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An American special-ops squad on a mission in the Bolivian jungle: technical gimmickry and action galore, but the characters are two-dimensional.
An American special-ops squad on a mission in the Bolivian jungle: technical gimmickry and action galore, but the characters are two-dimensional.

Film

The Losers: bargain-basement Die Hard Add to ...

  • Country USA
  • Language English

The Losers

  • Directed by Sylvain White
  • Written by Peter Berg and James Vanderbilt
  • Starring Jeffrey Dean Morgan, Zoe Saldana and Jason Patric
  • Classification: PG

An appetizer for The A-Team and other summer heavy-metal action movies, The Losers is aimed at a young male demographic.

With its video-game-inspired adrenalin spikes, lots of displays of military hardware and smart-alecky humour, the movie earned a mild PG rating in the United States, where the high body count is fine as long as the vital parts of the sole female character ( Avatar's Zoe Saldana) are kept mostly covered.

Providing expectations are kept low, there's some fun to be had in the elaborately preposterous action set-pieces, and especially Jason Patric's campy performance as the movie's villain. The Losers, based on a DC/Vertigo Comic series, is the moniker of a five-man, American special-ops squad, which we first meet in the Bolivian jungle (okay, Puerto Rico in real life) as it prepares a hit on a drug camp under the auspices of the CIA.

When grizzled leader Clay (Jeffrey Dean Morgan) sees the camp is filled with kids, he tries to abort the mission, but a mysterious CIA officer named Max comes on the radio and orders fighter jets to unleash their missiles. After a rescue attempt on the camp, they soon learn they were betrayed and targeted for death.

While hanging out in Bolivian bars, planning how to get his men back home and clear their names, Clay meets the mysterious Aisha (Saldana). After a testy martial-arts battle that destroys a building, we learn that Aisha will help the Losers get back to the United States if they promise to kill Max, who is planning on selling "snukes" to foreign bad guys. (The "snukes" are new sonar-operated "green" bombs that leave less of a trace than an audience's memory of a second-rate, spring action movie.)

The next major conflagration sees the five Losers halting a 30-car security convoy, hoisting an armoured car into the air and engaging in a downtown Miami battle involving crossbows, a purloined helicopter, an anti-aircraft gun and a bright yellow Pinto. All this is a prelude for the even more outlandish final showdown at the Los Angeles port, with room left for a sequel if box office justifies it.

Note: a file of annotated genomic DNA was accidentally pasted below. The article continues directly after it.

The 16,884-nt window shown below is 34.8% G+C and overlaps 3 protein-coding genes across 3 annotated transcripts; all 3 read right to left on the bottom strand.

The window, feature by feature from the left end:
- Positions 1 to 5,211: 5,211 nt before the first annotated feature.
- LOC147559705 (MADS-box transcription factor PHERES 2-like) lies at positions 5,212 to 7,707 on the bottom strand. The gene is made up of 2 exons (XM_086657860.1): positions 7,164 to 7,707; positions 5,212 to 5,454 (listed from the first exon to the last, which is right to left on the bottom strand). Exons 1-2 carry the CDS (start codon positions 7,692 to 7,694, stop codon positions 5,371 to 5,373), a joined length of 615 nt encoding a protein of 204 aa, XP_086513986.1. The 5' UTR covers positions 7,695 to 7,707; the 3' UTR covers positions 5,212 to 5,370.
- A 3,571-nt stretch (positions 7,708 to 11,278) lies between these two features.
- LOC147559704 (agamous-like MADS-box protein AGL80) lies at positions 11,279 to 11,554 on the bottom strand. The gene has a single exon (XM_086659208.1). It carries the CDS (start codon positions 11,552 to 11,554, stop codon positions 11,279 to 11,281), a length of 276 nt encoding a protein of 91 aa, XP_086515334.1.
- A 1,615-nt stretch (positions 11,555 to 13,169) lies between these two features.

Characters remain in comicbook two dimensions, including the villainous Max (Patric), a needlessly sarcastic, snappy dresser with serious impulse problems and a plan for world domination.

Despite their common enemy, the Losers can't quite get their act together and tensions arise between leader Clay and the appropriately volatile explosives expert, Roque (Idris Elba). Meanwhile, peace-making driver Pooch (Columbus Short) just wants to get home to his pregnant wife. Marksman Cougar (Oscar Jaenada), who sports a Carlos Santana leather hat and facial hair, talks little but hits targets from great distances. The most entertaining of the group is computer geek Jensen ( Fantastic Four's Chris Evans), who has many disguises, including hot-dog vendor and bike courier, and talks and sings himself out of life-threatening predicaments.

French director Sylvain White ( Stomp the Yard) works here under the auspices of veteran action producer Joel Silver, who made his name on the kind of eighties blockbuster series ( Die Hard, Lethal Weapon) that The Losers imitates, in its bargain-basement way. A string of international locations - marked by squares on the ground saying Mumbai and Los Angeles - looks unconvincing. The cheap visuals are covered by a patchwork of technical gimmickry, including rapid editing, undersaturated colours, stuttered and slow-motion sequences and occasional freeze frames that transition to comic-book illustrations. The idea, presumably, is to keep the audience distracted between explosions.

Follow on Twitter: @liamlacey

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